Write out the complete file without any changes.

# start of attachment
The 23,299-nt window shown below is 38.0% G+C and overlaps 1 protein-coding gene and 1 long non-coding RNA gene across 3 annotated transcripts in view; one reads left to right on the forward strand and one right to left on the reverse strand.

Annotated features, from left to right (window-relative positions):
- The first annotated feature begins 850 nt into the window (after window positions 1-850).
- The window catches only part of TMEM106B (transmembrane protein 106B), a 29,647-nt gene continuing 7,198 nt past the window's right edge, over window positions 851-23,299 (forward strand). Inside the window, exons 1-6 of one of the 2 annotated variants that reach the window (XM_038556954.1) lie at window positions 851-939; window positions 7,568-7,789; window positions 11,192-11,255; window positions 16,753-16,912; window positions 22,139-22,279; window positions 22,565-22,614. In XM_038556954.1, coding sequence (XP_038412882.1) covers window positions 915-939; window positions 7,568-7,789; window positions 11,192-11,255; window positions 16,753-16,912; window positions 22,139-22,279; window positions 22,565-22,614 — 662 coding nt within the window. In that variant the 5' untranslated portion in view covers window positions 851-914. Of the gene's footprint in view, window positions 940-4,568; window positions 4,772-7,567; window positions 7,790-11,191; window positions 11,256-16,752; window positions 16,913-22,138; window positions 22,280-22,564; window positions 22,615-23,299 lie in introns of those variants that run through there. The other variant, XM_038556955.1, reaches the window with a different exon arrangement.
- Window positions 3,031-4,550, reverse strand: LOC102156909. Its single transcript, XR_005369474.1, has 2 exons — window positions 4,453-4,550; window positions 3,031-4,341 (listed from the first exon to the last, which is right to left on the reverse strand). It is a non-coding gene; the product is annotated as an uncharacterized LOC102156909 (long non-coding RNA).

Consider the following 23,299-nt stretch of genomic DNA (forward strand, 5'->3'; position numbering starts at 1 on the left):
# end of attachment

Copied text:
The 23,299-nt window shown below is 38.0% G+C and overlaps 1 protein-coding gene and 1 long non-coding RNA gene across 3 annotated transcripts in view; one reads left to right on the forward strand and one right to left on the reverse strand.

Annotated features, from left to right (window-relative positions):
- The first annotated feature begins 850 nt into the window (after window positions 1-850).
- The window catches only part of TMEM106B (transmembrane protein 106B), a 29,647-nt gene continuing 7,198 nt past the window's right edge, over window positions 851-23,299 (forward strand). Inside the window, exons 1-6 of one of the 2 annotated variants that reach the window (XM_038556954.1) lie at window positions 851-939; window positions 7,568-7,789; window positions 11,192-11,255; window positions 16,753-16,912; window positions 22,139-22,279; window positions 22,565-22,614. In XM_038556954.1, coding sequence (XP_038412882.1) covers window positions 915-939; window positions 7,568-7,789; window positions 11,192-11,255; window positions 16,753-16,912; window positions 22,139-22,279; window positions 22,565-22,614 — 662 coding nt within the window. In that variant the 5' untranslated portion in view covers window positions 851-914. Of the gene's footprint in view, window positions 940-4,568; window positions 4,772-7,567; window positions 7,790-11,191; window positions 11,256-16,752; window positions 16,913-22,138; window positions 22,280-22,564; window positions 22,615-23,299 lie in introns of those variants that run through there. The other variant, XM_038556955.1, reaches the window with a different exon arrangement.
- Window positions 3,031-4,550, reverse strand: LOC102156909. Its single transcript, XR_005369474.1, has 2 exons — window positions 4,453-4,550; window positions 3,031-4,341 (listed from the first exon to the last, which is right to left on the reverse strand). It is a non-coding gene; the product is annotated as an uncharacterized LOC102156909 (long non-coding RNA).

Consider the following 23,299-nt stretch of genomic DNA (forward strand, 5'->3'; position numbering starts at 1 on the left):